Just leave me a comment with your question and/or a link to your painting and I’ll get back to you as soon as I can.

Happy painting!

Day Trip

On Monday I headed down to Cygnet to drop off some paintings at an exhibition. It was a glorious sunny morning and The Writer was headed in the opposite direction to Port Arthur to take the Tasman Island cruise. I would have joined him but for the need to drop off the paintings and the fact that I’m such a bad sailor there was no way I was ever going to get on that boat! The waters down there can be pretty rough and the boat is a very bouncy ride – all adding up  to a green and nausious experience for me which I preferred to avoid.

So, back to the Cygnet trip which was by road and much less bilious all round!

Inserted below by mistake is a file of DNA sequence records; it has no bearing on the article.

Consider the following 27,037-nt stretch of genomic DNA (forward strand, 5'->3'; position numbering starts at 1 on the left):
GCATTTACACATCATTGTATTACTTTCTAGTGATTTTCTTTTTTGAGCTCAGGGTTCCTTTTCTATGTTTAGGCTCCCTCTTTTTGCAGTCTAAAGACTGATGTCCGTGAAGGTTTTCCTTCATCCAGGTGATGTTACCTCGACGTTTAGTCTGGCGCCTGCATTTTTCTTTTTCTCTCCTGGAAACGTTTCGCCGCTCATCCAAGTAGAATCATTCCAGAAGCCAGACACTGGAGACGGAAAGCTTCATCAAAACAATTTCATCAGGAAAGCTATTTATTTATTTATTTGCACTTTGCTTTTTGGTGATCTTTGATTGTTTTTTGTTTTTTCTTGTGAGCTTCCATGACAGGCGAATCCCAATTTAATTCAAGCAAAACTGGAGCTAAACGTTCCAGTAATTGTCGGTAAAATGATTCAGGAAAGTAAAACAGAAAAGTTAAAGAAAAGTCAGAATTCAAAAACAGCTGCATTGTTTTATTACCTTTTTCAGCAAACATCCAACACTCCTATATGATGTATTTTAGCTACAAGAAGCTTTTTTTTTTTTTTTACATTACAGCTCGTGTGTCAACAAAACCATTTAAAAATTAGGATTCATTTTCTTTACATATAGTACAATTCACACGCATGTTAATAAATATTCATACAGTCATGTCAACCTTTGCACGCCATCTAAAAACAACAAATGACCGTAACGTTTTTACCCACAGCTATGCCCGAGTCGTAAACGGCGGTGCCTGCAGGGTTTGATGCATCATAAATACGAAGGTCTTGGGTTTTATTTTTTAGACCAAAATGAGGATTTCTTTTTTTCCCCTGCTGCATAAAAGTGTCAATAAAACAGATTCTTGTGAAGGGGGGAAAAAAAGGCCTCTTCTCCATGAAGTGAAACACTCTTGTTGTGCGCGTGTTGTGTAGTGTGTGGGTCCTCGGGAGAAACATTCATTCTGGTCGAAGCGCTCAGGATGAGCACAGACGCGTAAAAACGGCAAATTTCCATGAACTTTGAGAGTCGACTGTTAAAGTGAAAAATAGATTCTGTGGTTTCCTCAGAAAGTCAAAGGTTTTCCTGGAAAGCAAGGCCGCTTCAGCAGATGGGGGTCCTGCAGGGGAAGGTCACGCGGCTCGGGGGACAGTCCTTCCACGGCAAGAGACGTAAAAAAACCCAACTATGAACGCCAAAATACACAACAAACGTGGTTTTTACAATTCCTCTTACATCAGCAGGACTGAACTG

I packed the car with my painting kit, trusty Red Velvet (my camera) the paintings to be delivered and some lunch. This took a bit of time. Painting kit makes it sound like a small box you might fit your first aid items in-try imagining a 1940’s film star heading off on the Orient Express for a 6 week grand tour of Europe and you might get a glimpse of the magnitude of the packing job. I had acrylic paints, brushes, canvases, my field box of pastels, rags, charcoal, pencils, alcohol ( not the drinking kind- I’m driving!) paper, sketchbook, easel and a kitchen sink just in case I might need to wash up after the painting! Then I decided it wasn’t quite enough so I threw in the tripod in case I wanted to YouTube the painting.

Red Velvet got quite a work out on the way down. As soon as I hit the Huon River I was stopping every few minutes- the reflections were fantastic and the blackberries lining the road were ripe and luscious- so between the snapping there was a fair bit of berry browsing!